Trumpeter 1/35 SA-2 Guideline Missile on Transport Trailer

Review by Steve Jantscher


The SA-2 Guideline missile is fairly well known to Western combat pilots of the '60s and '70s. The SA-2 really made its name in the hands of the North Vietnamese as they defended vital centers of communication from US air strikes. While not particularly dangerous singly against a tactical fighter bomber such as the F-4 Phantom (if observed), when fired in salvos, they accounted for the majority of surface to air kills (AAA being the other deadly form of "Death from the Ground"). They were also the bane of the B-52s during their trips "Up North". For perhaps the best account of fighter combat in North Vietnam, I highly recommend Clashes: Air Combat Over North Vietnam and The 11 Days of Christmas, both by Marshall L. Michel III.

The SA-2 thus is perhaps one of the few model subjects that equally appeals to the lover of all things aviation, as well as the lover of all things with wheels and tracks. One note before I continue. This kit and review cover the missile transporter. This is not a launcher/transporter, but only a transporter. In Soviet and Third World client states the SA-2 never had a combined transporter/launcher. There is some indication that the Chinese have developed a tracked transporter/launcher for their version of the SA-2 (which is still in service). In doing some research for this review, I found an interesting photograph that showed the missile in the process of being loaded from a transport trailer onto the launch rail. It seems that during transport the missile rests on a rail of sorts, that can (once the transporter combination is parked) swing the missile around (off axis) to face the launcher, (missile rear end first). Then the missile transporter rail and the launcher rail are aligned, and the missile slid off the transporter rail and onto the launch rail. According to my source, reloading can take less than 50 seconds. This saves the transporter from having to back up and perfectly align the whole trailer with the launcher rail. The photo shows the missile and its transport rail positioned about 90 degrees from the direction of the trailer, being slid rearward onto a launch rail.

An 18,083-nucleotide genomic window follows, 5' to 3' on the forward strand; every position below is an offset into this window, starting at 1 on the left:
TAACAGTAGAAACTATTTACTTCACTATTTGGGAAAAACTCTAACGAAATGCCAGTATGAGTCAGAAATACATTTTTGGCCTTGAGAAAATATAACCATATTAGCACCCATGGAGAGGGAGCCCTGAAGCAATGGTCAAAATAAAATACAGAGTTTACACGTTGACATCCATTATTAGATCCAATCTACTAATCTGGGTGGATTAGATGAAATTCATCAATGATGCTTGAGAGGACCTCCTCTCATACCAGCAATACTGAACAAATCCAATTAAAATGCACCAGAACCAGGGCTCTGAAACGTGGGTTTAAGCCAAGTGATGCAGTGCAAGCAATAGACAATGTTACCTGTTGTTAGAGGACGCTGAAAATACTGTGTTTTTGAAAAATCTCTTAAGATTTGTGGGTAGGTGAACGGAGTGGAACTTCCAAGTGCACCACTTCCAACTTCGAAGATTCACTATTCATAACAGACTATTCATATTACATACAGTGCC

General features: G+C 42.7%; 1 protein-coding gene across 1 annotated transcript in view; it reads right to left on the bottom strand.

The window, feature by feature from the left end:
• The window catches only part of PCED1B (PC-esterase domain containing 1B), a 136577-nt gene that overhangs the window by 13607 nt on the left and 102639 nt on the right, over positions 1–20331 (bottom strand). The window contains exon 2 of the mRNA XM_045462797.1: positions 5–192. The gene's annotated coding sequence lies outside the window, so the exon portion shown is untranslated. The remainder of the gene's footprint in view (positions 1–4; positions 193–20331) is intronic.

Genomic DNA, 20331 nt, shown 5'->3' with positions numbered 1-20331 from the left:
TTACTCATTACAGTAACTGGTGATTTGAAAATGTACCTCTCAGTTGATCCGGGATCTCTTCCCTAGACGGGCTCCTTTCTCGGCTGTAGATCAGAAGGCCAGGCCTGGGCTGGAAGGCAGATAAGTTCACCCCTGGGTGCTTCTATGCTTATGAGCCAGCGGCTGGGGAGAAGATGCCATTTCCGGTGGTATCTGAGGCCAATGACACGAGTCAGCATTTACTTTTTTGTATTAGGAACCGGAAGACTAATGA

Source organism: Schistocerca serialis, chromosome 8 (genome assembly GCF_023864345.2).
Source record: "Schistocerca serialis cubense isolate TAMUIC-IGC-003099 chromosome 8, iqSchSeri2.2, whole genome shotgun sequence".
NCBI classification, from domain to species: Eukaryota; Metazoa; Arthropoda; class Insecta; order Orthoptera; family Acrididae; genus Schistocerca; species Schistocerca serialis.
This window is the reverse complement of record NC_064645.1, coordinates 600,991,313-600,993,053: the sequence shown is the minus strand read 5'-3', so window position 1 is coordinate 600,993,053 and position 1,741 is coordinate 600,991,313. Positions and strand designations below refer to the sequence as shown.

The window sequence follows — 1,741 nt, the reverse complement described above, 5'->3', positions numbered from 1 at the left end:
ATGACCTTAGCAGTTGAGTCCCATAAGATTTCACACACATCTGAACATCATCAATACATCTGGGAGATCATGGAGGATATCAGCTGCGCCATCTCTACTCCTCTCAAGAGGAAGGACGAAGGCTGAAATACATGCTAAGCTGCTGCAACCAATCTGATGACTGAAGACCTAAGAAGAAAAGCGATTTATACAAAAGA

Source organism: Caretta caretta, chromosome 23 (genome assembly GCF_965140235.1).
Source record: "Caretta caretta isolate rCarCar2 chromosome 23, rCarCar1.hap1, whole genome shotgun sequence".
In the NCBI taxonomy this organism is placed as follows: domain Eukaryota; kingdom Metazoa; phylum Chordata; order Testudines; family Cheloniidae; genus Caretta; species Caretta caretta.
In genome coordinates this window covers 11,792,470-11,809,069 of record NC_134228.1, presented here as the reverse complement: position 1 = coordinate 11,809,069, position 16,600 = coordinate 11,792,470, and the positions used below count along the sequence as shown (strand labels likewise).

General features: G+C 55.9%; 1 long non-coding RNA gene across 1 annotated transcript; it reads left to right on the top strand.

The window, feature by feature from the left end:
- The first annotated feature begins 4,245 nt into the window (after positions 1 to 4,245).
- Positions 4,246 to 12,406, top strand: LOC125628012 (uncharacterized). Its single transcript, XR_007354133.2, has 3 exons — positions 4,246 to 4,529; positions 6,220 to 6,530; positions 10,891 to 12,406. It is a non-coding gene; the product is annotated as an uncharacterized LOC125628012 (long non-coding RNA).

The first thing that one notices when they approach this kit, is the overly sturdy nature of the box. No one is going to accuse trumpeter of not providing sufficiently strong boxes and protective wrapping of individual parts trees and delicate pieces. (Hello Monogram, can you take the hint.) Not only is Trumpeter quickly overtaking the detail and finesses found in American model makers, but they are already laying the gauntlet down at the feet of mighty Hasegawa and Tamiya. If those later two don't watch out, the mighty Trumpeter will become the kit maker modelers talk in awe of, as many do now of those two, especially Tamiya. I've included a couple of additional parts tree shots that show how they have been individually bagged and sometimes even wrapped in plastic foam to protect the delicate parts on the trees from any chance of damage while in the box. While I have been critical (in a nice way) of Trumpeter's tendency to over-engineer their kits, one cannot criticize them in their packaging strategy. In all but a couple of cases, the individual parts trees are bagged separately. I've included some photographs showing how Trumpeter wrapped some parts trees in foam, with a second shot showing the foam open.